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This article in JEQ

  1. Vol. 27 No. 4, p. 836-843
     
    Received: Mar 7, 1997


    * Corresponding author(s): william.frankenberger@vcr.edu
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doi:10.2134/jeq1998.00472425002700040018x

Microbial Oxidation and Solubilization of Precipitated Elemental Selenium in Soil

  1. M. E. Losi and
  2. W. T. Frankenberger *
  1. Dep. of Soil and Environmental Sciences, Univ. of California, Riverside.

Abstract

Abstract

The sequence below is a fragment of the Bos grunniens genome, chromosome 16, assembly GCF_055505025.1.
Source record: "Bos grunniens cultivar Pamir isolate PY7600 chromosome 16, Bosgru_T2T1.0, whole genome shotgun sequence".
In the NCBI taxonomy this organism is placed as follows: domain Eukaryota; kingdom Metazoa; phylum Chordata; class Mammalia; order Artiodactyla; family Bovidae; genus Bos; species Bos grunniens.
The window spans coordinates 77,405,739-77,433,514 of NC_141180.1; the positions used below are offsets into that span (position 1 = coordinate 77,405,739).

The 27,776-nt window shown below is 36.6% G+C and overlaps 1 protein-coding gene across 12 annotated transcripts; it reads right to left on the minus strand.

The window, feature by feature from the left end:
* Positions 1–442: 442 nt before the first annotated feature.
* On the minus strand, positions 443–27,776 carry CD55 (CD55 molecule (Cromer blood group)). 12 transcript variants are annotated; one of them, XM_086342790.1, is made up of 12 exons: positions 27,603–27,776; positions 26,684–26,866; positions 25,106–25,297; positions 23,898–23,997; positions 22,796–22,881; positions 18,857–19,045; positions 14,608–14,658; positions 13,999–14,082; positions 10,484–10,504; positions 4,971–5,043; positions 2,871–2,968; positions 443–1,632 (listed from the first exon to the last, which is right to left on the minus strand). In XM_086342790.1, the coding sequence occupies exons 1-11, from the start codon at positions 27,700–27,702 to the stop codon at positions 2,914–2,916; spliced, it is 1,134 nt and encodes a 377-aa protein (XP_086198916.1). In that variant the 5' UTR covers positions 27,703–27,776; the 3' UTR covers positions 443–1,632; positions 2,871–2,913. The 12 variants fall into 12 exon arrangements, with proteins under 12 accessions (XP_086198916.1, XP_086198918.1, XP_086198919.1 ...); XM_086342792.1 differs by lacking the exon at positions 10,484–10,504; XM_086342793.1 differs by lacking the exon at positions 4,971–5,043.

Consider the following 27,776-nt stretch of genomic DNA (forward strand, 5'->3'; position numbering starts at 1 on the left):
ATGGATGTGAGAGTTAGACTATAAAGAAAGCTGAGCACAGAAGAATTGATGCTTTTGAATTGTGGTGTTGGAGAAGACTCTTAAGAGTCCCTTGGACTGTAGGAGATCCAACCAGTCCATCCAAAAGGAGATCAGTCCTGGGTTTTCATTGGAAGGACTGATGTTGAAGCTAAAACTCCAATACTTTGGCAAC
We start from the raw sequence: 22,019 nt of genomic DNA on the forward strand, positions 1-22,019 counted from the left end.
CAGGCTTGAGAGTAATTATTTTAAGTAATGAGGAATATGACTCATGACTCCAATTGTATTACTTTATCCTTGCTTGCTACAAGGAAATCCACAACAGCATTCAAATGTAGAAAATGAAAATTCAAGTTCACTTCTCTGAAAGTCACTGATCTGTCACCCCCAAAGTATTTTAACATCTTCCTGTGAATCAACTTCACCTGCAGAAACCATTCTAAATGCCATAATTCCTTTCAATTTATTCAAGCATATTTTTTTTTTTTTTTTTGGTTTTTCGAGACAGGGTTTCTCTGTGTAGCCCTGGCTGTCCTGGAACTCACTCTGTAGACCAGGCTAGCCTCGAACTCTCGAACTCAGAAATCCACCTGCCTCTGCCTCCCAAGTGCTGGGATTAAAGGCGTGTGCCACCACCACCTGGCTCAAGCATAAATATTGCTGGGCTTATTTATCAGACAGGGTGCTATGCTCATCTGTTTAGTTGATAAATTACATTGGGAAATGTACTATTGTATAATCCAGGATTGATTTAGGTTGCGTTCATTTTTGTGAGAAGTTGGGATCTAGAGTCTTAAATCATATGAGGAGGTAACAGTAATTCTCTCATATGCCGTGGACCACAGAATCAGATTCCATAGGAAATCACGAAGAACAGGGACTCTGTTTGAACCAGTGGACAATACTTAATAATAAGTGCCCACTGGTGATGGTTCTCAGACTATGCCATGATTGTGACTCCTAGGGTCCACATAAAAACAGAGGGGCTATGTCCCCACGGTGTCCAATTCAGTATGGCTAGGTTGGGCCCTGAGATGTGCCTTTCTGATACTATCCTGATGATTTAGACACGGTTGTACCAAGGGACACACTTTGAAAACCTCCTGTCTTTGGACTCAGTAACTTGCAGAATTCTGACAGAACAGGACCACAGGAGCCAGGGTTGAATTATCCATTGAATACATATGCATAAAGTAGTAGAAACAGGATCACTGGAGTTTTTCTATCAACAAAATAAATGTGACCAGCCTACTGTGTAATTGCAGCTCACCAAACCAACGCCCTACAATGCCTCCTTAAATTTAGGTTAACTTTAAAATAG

Oxidation of elemental selenium (Se0) leads to increased solubilizalion and enhanced bioavailability. In this work, laboratory microcosm experiments were conducted to study oxidation of Se0 in soil and liquid cultures. Major objectives were to examine the oxidation rates of four San Joaquin Valley, California soils, and to assess the contribution of biological vs. chemical processes. For these experiments, red, crystalline Se0 was prepared by both chemical and biological synthesis, and its presence was confirmed by synchrotron-based x-ray absorption spectroscopy. The amount of Se0 oxidized over 125 d was from 1 to 10% of Se0 in soils spiked to 250 mg Se0 kg−1 and approximately half that in soils spiked to 100 mg Se0 kg−1. First order rate constants for oxidation of Se0 were from 0.05 to 0.32 yr−1 and 0.04 to 0.39 yr−1 at 250 and 100 mg Se0 kg−1 soil, respectively. The amount of Se0 oxidized was generally correlated with prior exposure of the soil lo Se. Products included either selenite (SeO2−3), or both SeO2−3 and selenate (SeO2−4). Biotic processes were shown to be of major importance. Both heterotrophic and autotrophic oxidation were observed, and an inorganic C source (NaHCO3) was favored relative to glucose. This study demonstrates that Se0 oxidation in soils is largely biotic in nature, occurs at relatively slow rates and yields both SeO2−3 and SeO2−4.

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